Talend Open Studio for Data Quality enables you to analyze the content of one or multiple columns and execute the created analyses using the Java or the SQL engine. This type of analysis provides statistics about the values within each column.
Checking a column against a list of allowed values
Often it is necessary to ensure that a column contains only values as defined in a list. This recipe shows how this can be achieved using a tMap expression.
Open the job jo_cook_ch03_0040 _tMapValuesInList. You will notice that the job is very similar to REJECTING ROWS USING TMAP.
How to accomplish it…
1. Open tMap and click the expression builder button (…), and add the test criteria, as shown in the following screenshot:
2. Run the job and you should see that one of the rows is rejected.
How it works…
The tMap conditions are the same as Java conditions, so the symbol || (pipe pipe) is a logical OR.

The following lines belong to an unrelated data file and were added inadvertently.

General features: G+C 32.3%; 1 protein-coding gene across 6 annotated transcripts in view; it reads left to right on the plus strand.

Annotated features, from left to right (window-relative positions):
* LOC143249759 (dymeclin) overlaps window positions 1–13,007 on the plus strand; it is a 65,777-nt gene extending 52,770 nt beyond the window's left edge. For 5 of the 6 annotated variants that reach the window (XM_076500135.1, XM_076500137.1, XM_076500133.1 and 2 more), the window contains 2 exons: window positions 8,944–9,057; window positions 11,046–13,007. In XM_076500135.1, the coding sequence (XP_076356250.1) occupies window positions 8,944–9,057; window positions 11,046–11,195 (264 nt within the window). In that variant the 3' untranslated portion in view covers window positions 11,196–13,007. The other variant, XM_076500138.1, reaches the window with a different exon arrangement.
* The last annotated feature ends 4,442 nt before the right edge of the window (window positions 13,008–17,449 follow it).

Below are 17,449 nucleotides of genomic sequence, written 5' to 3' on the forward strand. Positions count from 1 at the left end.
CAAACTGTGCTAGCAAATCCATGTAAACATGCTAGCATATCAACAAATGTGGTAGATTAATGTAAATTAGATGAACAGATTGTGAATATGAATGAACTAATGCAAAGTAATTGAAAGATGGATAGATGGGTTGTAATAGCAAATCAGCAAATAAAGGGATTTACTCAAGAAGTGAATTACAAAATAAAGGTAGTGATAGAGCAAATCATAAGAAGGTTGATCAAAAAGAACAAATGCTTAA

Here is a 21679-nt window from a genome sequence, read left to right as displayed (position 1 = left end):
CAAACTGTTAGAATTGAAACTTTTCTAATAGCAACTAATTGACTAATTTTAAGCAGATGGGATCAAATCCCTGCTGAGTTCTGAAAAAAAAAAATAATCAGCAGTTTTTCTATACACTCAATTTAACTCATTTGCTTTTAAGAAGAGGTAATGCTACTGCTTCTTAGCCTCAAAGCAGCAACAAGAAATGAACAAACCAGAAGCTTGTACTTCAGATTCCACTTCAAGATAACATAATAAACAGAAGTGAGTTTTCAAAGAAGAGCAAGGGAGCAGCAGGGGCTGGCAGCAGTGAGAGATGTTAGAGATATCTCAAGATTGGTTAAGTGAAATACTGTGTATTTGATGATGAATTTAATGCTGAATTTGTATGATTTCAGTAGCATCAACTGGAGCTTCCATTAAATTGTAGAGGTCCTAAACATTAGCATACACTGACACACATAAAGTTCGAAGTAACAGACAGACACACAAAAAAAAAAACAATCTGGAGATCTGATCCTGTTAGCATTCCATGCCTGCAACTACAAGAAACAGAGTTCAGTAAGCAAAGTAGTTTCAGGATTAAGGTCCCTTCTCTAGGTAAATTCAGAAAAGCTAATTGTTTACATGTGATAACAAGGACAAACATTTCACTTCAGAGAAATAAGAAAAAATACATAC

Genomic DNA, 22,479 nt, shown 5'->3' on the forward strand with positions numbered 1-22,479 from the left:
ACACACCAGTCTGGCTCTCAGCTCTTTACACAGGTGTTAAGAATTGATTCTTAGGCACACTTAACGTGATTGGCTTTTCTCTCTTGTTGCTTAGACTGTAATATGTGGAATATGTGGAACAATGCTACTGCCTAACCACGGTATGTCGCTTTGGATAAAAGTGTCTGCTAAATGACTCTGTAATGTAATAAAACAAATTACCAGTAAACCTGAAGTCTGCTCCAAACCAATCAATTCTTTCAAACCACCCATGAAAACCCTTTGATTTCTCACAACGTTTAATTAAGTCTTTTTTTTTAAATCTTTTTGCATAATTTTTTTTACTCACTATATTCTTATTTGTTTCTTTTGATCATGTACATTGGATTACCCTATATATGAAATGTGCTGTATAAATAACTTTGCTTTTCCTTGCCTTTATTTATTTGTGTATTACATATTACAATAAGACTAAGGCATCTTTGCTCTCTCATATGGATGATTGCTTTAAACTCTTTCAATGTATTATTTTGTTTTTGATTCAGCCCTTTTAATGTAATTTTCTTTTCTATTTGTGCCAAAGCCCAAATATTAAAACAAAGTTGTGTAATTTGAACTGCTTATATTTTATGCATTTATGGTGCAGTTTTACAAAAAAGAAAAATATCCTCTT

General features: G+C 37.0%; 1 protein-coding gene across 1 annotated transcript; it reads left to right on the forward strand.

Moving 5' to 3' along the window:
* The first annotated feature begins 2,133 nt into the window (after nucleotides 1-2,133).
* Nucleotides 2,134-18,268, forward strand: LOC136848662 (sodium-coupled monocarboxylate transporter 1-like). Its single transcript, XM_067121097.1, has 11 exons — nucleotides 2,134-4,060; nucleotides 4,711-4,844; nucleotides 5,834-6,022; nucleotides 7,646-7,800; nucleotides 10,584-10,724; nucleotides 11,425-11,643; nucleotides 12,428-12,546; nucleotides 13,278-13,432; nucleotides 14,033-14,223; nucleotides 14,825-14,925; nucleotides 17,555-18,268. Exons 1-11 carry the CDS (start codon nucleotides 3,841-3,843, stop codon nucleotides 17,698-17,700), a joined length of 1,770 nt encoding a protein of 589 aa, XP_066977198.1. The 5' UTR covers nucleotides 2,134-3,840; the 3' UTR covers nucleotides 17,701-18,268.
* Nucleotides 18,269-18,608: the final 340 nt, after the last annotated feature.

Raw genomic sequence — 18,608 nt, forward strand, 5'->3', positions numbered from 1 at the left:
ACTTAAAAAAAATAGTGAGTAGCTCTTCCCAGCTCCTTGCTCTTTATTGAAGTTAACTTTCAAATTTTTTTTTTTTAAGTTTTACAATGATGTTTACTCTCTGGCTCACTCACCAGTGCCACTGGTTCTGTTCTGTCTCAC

Thus, the condition checks for the value being UK or USA or France.
This method is fine if the list is quite small and isn’t liable to change. If the list is too large or subjected to frequent changes, then the code will be hard to maintain and/or will need to be changed often, which requires re-testing of the code.
Checking a column against a lookup
Another method for VALIDATING A COLUMN is to refer to a lookup containing a list of allowed values that can be stored in any format (file, table, XML for example).
Open the job jo_cook_ch03_0050_tMapValuesInLookup. You will see that there are two inputs to the tMap: customer and country.
How to do it…
How it works…
The tMap is performing an inner join between the customer data and the country data using the country name as the key, so any rows that do not join have an invalid countryOfBirth.
When a match is found, the record is passed to the valid rows output.
If no match is found, then the customer record is passed to the invalid output, which is set up to catch any row from the main flow that does not fulfill the inner join criteria.
On the first execution of the job, the values being checked were not in upper case, so only ‘USA’ matched. On the second execution, after the customer countries had been converted to upper case, three of the records matched.
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